-V, --version
                 Print the visudo and sudoers grammar versions and exit.

     -x file, --export=file
                 Export sudoers in JSON format and write it to file.  If file is ‘-’, the exported sudoers policy will to be written to the standard output.  The exported format is intended to be easier for third-party applications to parse that the traditional sudoers format.  The various values have explicit types which removes much of the ambiguity of the sudoers format.


     The following environment variables may be consulted depending on the value of the editor and env_editor sudoers settings:

     VISUAL           Invoked by visudo as the editor to use

     EDITOR           Used by visudo if VISUAL is not set


     /etc/sudoers              List of who can run what

     /etc/sudoers.tmp          Lock file for visudo


     sudoers file busy, try again later.
           Someone else is currently editing the sudoers file.

     /etc/sudoers.tmp: Permission denied
           You didn't run visudo as root.

     Can't find you in the passwd database
           Your user ID does not appear in the system passwd file.

     Warning: {User,Runas,Host,Cmnd}_Alias referenced but not defined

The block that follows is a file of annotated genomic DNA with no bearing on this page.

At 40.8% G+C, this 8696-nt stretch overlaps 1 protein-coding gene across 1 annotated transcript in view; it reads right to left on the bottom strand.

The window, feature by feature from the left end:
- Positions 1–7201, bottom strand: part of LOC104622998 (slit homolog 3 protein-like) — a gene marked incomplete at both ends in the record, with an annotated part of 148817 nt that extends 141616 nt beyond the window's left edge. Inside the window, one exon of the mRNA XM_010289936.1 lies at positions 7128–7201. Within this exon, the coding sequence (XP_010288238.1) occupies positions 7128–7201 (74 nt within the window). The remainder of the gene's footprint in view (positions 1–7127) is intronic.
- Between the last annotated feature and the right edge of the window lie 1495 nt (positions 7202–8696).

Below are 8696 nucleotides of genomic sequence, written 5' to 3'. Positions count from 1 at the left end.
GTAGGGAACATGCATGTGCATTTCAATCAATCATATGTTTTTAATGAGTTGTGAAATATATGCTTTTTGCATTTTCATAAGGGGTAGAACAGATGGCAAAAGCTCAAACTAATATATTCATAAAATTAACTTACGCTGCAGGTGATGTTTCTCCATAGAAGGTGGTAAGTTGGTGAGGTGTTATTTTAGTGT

Either you are trying to use an undeclared {User,Runas,Host,Cmnd}_Alias or you have a user or host name listed that consists solely of uppercase letters, digits, and the underscore (‘_’) character.  In the latter case, you can ignore the warnings (sudo will not complain).  In -s (strict) mode these are errors, not warnings.

     Warning: unused {User,Runas,Host,Cmnd}_Alias
           The specified {User,Runas,Host,Cmnd}_Alias was defined but never used.  You may wish to comment out or remove the unused alias.  In -s (strict) mode this is an error, not a warning.

     Warning: cycle in {User,Runas,Host,Cmnd}_Alias
           The specified {User,Runas,Host,Cmnd}_Alias includes a reference to itself, either directly or through an alias it includes.  This is only a warning by default as sudo will ignore cycles when parsing the sudoers file.

see also

     vi(1), sudoers(5), sudo(8), vipw(8)


     Many people have worked on sudo over the years; this version consists of code written primarily by:

           Todd C. Miller

     See the CONTRIBUTORS file in the sudo distribution ( for an exhaustive list of people who have contributed to sudo.


     There is no easy way to prevent a user from gaining a root shell if the editor used by visudo allows shell escapes.


     If you feel you have found a bug in visudo, please submit a bug report at


     Limited free support is available via the sudo-users mailing list, see to subscribe or search the archives.


     visudo is provided “AS IS” and any express or implied warranties, including, but not limited to, the implied warranties of merchantability and fitness for a particular purpose are disclaimed.  See the LICENSE file distributed with sudo or for complete details.